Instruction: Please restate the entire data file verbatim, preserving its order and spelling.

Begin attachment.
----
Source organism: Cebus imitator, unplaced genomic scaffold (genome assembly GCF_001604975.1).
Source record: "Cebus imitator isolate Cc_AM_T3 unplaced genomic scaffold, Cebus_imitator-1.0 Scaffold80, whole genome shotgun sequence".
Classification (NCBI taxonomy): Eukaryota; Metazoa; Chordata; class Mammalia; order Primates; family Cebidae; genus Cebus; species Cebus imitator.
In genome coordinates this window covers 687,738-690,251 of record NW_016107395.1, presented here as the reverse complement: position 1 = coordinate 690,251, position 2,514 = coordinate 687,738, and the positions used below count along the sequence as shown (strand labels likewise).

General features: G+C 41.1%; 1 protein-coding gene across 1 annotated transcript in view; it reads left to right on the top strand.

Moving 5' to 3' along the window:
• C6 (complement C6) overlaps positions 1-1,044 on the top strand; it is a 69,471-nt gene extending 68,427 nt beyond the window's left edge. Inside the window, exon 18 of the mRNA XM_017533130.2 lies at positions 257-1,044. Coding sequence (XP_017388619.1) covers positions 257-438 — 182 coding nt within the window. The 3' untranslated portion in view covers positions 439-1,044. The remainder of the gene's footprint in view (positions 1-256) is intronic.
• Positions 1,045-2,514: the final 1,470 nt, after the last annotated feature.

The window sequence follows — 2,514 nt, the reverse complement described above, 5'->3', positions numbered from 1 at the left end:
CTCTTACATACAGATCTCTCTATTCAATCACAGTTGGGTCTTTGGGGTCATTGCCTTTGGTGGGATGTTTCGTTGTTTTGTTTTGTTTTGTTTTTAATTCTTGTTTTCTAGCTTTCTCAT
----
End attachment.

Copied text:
Source organism: Cebus imitator, unplaced genomic scaffold (genome assembly GCF_001604975.1).
Source record: "Cebus imitator isolate Cc_AM_T3 unplaced genomic scaffold, Cebus_imitator-1.0 Scaffold80, whole genome shotgun sequence".
Classification (NCBI taxonomy): Eukaryota; Metazoa; Chordata; class Mammalia; order Primates; family Cebidae; genus Cebus; species Cebus imitator.
In genome coordinates this window covers 687,738-690,251 of record NW_016107395.1, presented here as the reverse complement: position 1 = coordinate 690,251, position 2,514 = coordinate 687,738, and the positions used below count along the sequence as shown (strand labels likewise).

General features: G+C 41.1%; 1 protein-coding gene across 1 annotated transcript in view; it reads left to right on the top strand.

Moving 5' to 3' along the window:
• C6 (complement C6) overlaps positions 1-1,044 on the top strand; it is a 69,471-nt gene extending 68,427 nt beyond the window's left edge. Inside the window, exon 18 of the mRNA XM_017533130.2 lies at positions 257-1,044. Coding sequence (XP_017388619.1) covers positions 257-438 — 182 coding nt within the window. The 3' untranslated portion in view covers positions 439-1,044. The remainder of the gene's footprint in view (positions 1-256) is intronic.
• Positions 1,045-2,514: the final 1,470 nt, after the last annotated feature.

The window sequence follows — 2,514 nt, the reverse complement described above, 5'->3', positions numbered from 1 at the left end:
CTCTTACATACAGATCTCTCTATTCAATCACAGTTGGGTCTTTGGGGTCATTGCCTTTGGTGGGATGTTTCGTTGTTTTGTTTTGTTTTGTTTTTAATTCTTGTTTTCTAGCTTTCTCAT